Watching The Fed is at times rather like watching the Vatican; waiting for the lofty Cardinals to let loose the white smoke, signaling a decision has been made. There is much politicking within the hallowed confines of 20th and Constitution, and each Chairman operates differently. From what I've read, Greenspan was rather like a dictator, allowing no real dissent, and he had enormous power in his time and would easily overcome any real internal resistance quite easily. I've read Bernanke, who was a Princeton academic before taking the baton from Greedspan, is more like a Chairman of the Board, listening intently to dissenting voices, but in the end doing what he wants. "Fed Watching" has become something of a skill, rather like "Palace Insiders" hopping around Buckingham Palace. Inside information obviously helps, and so the first amongst equals in this new arena is the WSJ's Jon Hilsenrath. The Fed quite obviously wields enormous power, and is indeed well worth watching. Not only do the internal politics play a role, but external politics as well.. pressure from the President, the Chinese, as well as economic factors such as the serious signs of deflation that were appearing this last spring. Consider me a rank amateur, but one with a blog, and so here I go !
It's my assertion that the winds of change are approaching hurricane strength. The elections in the US will bring a Republican majority to the House and gains in the Senate. The House Subcommittee that oversees The Fed will be chaired by Bernanke's harshest critic, Rep Ron Paul (R-TX). Ron Paul's son, Rand Paul, has won a Senate seat in Kentucky and has promised to stop the spending spree in DC by filibustering any attempt to raise the debt ceiling. Come January, there will be a couple new voting governors of the FOMC, all of whom appear to be hawks: Mssr's Plosser, Fisher and Kocherlakota, who will join noted hawk Thomas Hoenig from the KC Fed. The hawks want an end to money printing. They are also becoming more vocal and more media savvy.. this morning comes a report from the Dallas Fed that their President (and new FOMC member) Dick Fisher, said in an interview something quite startling and in reality unconstitutional: "For the next eight months, the nation's central bank will be monetizing the federal debt". Along with it, he passed a warning shot: "Here is the message: The Fed is going out of it's way to be a good citizen. It's time for Congress to do the same". Fisher will get an assist from Rand Paul and the newly elected Republicans, and well they should. No nation can continue to borrow 1/3 of it's entire budget forever and fill the void with printed money.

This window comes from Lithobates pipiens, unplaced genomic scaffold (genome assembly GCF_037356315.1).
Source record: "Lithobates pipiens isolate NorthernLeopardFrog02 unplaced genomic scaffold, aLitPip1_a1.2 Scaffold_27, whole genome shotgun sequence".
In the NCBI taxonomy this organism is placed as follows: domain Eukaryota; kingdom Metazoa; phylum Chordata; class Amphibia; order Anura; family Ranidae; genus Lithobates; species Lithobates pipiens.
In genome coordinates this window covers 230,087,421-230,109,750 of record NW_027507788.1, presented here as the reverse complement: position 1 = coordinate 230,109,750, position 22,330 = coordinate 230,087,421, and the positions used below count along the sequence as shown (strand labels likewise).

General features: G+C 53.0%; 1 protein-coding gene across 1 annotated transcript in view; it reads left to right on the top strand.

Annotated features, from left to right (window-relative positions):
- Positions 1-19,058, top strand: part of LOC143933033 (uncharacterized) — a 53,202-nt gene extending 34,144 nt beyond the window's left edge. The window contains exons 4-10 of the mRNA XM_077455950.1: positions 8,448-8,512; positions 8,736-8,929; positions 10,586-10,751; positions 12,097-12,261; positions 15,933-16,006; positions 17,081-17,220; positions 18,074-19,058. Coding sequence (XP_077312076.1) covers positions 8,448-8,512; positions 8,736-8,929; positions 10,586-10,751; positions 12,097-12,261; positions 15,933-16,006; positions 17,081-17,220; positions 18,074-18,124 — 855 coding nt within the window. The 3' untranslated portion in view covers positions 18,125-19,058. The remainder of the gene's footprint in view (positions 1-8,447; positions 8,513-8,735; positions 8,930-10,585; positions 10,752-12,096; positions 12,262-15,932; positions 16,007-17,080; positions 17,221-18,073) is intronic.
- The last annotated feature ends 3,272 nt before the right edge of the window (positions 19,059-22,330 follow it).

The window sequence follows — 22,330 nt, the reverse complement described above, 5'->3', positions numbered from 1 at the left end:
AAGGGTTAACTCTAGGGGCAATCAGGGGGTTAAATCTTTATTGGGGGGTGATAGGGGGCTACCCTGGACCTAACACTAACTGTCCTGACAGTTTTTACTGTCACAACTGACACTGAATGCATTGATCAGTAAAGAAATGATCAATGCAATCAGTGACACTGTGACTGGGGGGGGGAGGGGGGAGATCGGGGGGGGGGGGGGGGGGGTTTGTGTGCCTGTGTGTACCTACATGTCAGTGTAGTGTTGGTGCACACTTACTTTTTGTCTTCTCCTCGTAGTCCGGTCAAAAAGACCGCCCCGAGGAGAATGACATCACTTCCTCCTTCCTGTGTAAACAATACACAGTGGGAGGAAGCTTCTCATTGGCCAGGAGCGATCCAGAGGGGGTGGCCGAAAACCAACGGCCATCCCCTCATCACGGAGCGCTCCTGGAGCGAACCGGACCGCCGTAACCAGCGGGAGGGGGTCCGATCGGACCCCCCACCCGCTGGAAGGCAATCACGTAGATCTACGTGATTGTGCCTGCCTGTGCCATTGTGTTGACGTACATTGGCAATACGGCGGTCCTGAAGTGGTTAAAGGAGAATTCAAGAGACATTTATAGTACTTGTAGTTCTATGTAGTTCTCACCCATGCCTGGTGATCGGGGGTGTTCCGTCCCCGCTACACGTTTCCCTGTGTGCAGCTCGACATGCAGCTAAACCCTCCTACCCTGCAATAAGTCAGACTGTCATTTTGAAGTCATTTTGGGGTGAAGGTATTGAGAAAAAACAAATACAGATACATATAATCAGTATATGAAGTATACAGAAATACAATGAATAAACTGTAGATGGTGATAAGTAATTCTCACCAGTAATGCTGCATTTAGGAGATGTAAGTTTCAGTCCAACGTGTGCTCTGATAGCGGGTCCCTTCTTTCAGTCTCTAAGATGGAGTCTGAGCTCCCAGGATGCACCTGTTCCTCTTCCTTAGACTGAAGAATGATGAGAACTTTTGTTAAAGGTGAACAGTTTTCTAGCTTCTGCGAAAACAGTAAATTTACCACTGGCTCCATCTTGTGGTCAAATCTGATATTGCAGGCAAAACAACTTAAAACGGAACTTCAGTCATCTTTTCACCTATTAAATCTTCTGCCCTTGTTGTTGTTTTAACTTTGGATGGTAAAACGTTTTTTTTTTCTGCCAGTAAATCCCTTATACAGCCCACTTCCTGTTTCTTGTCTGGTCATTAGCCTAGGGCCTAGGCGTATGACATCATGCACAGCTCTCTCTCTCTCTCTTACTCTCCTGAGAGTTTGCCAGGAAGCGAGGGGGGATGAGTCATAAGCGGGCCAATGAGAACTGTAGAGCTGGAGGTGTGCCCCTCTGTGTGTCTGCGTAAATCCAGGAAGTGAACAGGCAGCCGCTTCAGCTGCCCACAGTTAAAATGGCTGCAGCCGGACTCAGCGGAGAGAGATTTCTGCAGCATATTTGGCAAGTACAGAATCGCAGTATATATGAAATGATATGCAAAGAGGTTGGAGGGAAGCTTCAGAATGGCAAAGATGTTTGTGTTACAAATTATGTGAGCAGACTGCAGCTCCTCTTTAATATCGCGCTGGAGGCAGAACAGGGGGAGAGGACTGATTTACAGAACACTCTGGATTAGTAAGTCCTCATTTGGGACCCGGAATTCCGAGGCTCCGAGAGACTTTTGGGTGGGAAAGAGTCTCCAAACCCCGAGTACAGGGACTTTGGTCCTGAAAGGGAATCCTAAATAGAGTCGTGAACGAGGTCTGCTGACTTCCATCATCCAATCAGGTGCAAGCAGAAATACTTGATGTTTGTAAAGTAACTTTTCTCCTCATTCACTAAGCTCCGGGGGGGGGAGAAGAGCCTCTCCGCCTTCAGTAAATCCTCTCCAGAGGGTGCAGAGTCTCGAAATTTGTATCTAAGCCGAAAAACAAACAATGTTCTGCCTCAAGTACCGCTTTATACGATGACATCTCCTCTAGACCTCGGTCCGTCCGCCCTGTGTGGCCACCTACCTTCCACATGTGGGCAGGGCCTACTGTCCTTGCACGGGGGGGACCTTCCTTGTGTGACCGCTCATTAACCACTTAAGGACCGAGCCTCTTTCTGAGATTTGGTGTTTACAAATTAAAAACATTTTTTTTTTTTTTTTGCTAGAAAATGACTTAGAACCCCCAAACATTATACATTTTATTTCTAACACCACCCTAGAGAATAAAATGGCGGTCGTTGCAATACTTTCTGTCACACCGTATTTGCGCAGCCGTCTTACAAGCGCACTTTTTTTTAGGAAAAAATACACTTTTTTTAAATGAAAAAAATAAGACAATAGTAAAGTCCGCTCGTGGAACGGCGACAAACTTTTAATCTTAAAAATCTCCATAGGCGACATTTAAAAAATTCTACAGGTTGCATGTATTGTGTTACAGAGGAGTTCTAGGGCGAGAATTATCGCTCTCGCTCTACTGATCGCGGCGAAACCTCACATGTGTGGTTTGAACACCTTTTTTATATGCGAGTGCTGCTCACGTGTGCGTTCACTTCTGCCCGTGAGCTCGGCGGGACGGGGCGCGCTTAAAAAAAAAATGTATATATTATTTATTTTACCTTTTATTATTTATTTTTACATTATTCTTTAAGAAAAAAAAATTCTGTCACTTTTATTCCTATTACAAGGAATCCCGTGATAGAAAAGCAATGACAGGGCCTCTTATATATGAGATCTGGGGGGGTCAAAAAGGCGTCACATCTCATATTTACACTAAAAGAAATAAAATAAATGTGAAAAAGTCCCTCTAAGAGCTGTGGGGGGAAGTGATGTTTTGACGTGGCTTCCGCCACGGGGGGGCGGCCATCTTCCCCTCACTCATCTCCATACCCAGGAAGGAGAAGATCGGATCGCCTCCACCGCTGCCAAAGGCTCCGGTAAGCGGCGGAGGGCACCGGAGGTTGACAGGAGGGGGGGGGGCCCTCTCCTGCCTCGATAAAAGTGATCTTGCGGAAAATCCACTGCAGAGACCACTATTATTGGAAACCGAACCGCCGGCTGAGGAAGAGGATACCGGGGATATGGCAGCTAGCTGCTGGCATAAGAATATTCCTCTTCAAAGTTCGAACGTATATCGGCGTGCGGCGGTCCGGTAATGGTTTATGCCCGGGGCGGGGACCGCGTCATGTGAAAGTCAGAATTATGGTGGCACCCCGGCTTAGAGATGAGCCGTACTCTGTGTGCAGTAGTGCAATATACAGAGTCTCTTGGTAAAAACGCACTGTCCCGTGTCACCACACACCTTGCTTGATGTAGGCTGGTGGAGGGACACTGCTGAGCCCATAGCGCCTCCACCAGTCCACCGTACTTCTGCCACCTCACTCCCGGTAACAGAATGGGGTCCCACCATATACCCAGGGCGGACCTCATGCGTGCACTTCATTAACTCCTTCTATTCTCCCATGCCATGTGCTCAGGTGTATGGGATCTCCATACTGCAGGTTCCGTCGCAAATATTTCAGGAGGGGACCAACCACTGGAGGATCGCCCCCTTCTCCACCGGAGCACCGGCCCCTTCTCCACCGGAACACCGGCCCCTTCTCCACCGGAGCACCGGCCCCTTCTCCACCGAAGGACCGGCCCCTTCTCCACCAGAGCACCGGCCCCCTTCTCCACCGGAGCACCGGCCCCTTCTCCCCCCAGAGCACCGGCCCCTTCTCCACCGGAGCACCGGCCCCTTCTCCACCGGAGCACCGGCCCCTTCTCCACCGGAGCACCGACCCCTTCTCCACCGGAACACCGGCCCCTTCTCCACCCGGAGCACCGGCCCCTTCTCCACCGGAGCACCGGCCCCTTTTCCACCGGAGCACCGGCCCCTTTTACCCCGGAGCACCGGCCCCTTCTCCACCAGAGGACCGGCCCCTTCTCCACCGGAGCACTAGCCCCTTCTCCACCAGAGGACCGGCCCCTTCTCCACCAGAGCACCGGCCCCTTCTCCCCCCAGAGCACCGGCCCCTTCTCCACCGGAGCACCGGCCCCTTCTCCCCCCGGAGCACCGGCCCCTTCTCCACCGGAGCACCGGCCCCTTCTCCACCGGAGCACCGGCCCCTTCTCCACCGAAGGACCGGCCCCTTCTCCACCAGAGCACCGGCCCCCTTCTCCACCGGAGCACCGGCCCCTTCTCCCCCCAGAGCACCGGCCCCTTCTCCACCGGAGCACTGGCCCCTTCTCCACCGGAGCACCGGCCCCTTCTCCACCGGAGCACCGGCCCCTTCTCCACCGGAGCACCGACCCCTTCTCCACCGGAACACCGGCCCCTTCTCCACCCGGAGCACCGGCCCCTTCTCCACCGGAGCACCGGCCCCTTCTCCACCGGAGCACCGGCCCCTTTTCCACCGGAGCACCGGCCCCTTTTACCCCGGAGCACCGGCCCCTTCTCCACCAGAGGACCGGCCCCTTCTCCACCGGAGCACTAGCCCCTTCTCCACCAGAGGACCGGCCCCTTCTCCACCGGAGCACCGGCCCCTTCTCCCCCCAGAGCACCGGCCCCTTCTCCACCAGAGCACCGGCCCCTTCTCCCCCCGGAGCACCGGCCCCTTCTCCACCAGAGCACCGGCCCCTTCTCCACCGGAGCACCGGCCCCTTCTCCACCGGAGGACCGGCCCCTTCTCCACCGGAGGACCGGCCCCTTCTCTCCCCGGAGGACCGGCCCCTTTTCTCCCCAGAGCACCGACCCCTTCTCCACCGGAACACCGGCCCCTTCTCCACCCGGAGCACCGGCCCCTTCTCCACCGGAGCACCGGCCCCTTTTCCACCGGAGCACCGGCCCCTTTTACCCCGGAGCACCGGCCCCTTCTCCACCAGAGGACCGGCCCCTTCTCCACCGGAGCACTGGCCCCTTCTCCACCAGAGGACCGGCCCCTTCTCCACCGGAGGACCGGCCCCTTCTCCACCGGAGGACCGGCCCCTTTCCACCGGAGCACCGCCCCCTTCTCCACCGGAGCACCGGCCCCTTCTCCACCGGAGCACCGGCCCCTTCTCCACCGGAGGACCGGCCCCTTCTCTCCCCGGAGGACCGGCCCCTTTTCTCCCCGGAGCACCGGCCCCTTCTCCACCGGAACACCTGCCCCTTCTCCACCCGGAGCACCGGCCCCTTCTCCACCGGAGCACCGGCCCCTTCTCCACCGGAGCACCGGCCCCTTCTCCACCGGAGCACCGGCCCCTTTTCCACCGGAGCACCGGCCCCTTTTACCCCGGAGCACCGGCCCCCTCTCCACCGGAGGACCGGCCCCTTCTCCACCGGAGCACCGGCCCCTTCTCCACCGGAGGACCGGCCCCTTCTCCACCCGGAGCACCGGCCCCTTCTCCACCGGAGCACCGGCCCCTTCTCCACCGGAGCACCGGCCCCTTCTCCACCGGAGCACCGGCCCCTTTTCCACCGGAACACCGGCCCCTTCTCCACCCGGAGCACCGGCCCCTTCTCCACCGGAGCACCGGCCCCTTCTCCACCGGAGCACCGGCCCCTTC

Money printing has a few drawbacks, among them is that it devalues the worth of US Gov't Bonds as well as the value of the currency. Our largest creditor, China, is none too thrilled with watching their $2.1 trillion in US dollar assets being devalued time and again. A few high ranking Chinese officials have openly advocated selling these assets lest they become even more devalued.. and were they to do this, it would be an utter catastrophe for the US. During the 2008 Lehman Crisis, Russia did just this and was urging China to join them in sinking the US economy, which was indeed within China's ability to do, and still is. Bernanke, as well as the Obama Administration, will need to begin listening to Hu Jintao. So far this year the Chinese have not become net sellers of US Treasuries, but neither have they stepped up and bought them in large quantities.
Among the other drawbacks of money printing is that it makes the currencies of other nations go up in value, thus making them increasingly uncompetitive as their exports compete with US exports and our weaker currency. First and foremost amongst the nations hurt by this is Japan, who's currency rose to another record level versus the USD last night. Because of the economic straightjacket Japan finds itself in, they are not as able as we are to simply print money. Their exports will suffer as a result, and this comes at a time when Japan can ill afford it. The EU is also being hurt by Bernanke's printing presses as the Euro passed the $1.40 mark a couple days back, thus hurting their ability to export. Other nations have taken matters into their own hands. Brazil, Korea and Vietnam have all imposed capitol controls as a way to halt the rise in their currencies versus the Dollar, and a few have done so with verbal broadsides.. notably Brazil's Finance Minister at the G20 Meeting, and rightly so. Canada and Australian dollars have reached parity with the USD this year as well for the first time.
Because of all of these factors, it's my humble belief that when the effects of this money blast begin to wear off this coming spring and summer, Bernanke will not be able to do a repeat performance. Bernanke will issue pages and pages of threats and hot air.. which actually do have an effect.. but I don't see him overcoming the internal and external opposition. The chamber is empty now, and next summer the deflationistas might yet be proven right.